New Law Aimed at Controlling Expansion of Invasive Wild Hogs
NASHVILLE, TENN. - A new law
strengthening the penalties for illegal translocation of wild-appearing
swine goes into effect July 1, thanks to an effort supported by the
Tennessee Wildlife Federation (TWF) and the state wildlife resources
agency, along with statewide agriculture and public health interests.
Under the provisions of the new
law, a person who illegally transports or releases wild hogs (i.e.,
wild-appearing swine) into the wild without documented approval from the
state Department of Agriculture can be charged with a Class A misdemeanor,
fined as much as $2,500 and sentenced to up to 11 months and 29 days in
jail for each wild-appearing swine illegally translocated.
State Rep. Ron Lollar
(R-Bartlett) and Sen. Steve Southerland (R-Morristown) sponsored the
legislation. Earlier this year, TWF and TWRA joined into a Memorandum of
Understanding with the state Farm Bureau Federation, Soybean Producers,
Pork Producers and departments of health and agriculture to work towards
the eradication of wild hogs where practical, and to control populations
"Something needed to be
done to address the proliferation, which is reaching epidemic proportions
in parts of the state," said Rep. Lollar, who served as chair of the
House Conservation and Environment Committee.
"This new law is another
tool to protect farmers and landowners from the destruction the pigs cause,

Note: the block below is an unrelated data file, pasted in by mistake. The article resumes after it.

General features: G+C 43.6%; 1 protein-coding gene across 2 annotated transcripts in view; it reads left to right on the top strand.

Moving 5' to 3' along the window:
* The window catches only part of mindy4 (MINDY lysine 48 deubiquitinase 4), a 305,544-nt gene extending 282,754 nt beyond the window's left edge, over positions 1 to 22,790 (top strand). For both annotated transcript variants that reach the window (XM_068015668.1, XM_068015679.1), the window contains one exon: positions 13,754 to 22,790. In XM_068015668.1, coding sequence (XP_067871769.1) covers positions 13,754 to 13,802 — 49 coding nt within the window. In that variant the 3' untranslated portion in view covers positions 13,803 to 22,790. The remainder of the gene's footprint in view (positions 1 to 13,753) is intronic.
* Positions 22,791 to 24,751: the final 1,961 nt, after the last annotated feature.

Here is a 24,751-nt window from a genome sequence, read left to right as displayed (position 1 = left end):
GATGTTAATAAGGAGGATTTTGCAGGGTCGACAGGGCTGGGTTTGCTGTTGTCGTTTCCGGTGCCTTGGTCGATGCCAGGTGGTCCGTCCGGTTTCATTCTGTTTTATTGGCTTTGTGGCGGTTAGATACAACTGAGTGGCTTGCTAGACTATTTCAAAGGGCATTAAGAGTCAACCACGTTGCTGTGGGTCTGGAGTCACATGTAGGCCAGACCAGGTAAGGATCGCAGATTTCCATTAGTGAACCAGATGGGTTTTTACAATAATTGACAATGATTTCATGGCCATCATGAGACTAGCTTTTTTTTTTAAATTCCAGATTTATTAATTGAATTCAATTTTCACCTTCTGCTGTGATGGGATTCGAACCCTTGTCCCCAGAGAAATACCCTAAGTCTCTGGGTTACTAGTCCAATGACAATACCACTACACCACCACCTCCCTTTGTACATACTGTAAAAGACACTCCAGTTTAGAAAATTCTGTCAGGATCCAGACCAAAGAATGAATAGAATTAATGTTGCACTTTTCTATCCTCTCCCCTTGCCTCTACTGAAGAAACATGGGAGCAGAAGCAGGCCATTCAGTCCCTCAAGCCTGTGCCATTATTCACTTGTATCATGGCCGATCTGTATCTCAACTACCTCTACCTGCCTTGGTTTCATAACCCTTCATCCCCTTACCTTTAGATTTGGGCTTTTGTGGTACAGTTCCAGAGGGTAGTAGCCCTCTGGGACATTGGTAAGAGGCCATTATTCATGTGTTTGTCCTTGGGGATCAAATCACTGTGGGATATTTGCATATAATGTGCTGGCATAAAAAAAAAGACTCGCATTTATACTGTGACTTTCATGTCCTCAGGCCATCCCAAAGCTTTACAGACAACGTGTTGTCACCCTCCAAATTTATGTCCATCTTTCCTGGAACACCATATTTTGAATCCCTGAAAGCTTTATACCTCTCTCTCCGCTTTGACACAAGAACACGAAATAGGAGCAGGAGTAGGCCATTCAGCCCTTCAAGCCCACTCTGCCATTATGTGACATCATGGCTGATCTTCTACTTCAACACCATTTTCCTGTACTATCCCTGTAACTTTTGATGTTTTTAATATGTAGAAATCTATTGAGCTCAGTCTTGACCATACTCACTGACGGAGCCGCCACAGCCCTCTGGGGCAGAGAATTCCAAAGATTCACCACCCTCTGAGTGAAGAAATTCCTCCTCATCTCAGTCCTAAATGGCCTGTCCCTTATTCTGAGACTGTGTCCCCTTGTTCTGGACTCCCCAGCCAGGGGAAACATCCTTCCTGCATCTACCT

and hopefully it gets the attention of anyone who is considering the
illegal transportation and release of this invasive species."
Last year, TWRA announced new
measures to combat the growing hog problem, removing the non-native wild
pigs from big-game status and marking them for eradication through
aggressive trapping, and working with landowners to facilitate their
removal by virtually any means necessary.
"These pigs can wipe out agricultural
crops and wildlife habitat with amazing efficiency," said Mike Butler,
CEO of the Tennessee Wildlife Federation. "The evidence shows that
wild hog populations are popping up in non-contiguous areas, which suggests
that they are being transported and released illegally. This new law is a
much stronger deterrent."
Wild hogs are prolific
reproducers, with a sow capable of bearing a litter of 12-15 piglets every
115 days. They do massive damage to the land through feeding and wallowing;
they are also omnivorous, and will eat just about anything they can find.
Studies have clearly shown that the hogs eat turkey eggs and poults, and
even the occasional fawn or other unsuspecting mammal.
birds, amphibians and reptiles can suffer population decreases, and the
pigs serve as a reservoir for diseases that can affect both livestock and
Wild hogs also root up acres of
land, which requires significant time and money to repair. In the U.S.,
damage caused by wild hogs is conservatively estimated at $1.5 billion
Founded in 1946, the
not-for-profit Tennessee Wildlife Federation's mission is to champion the
conservation, sound management and enjoyment of Tennessee's wildlife and
natural resources for current and future generations through stewardship,
advocacy and education. For more information, visit www.tnwf.org.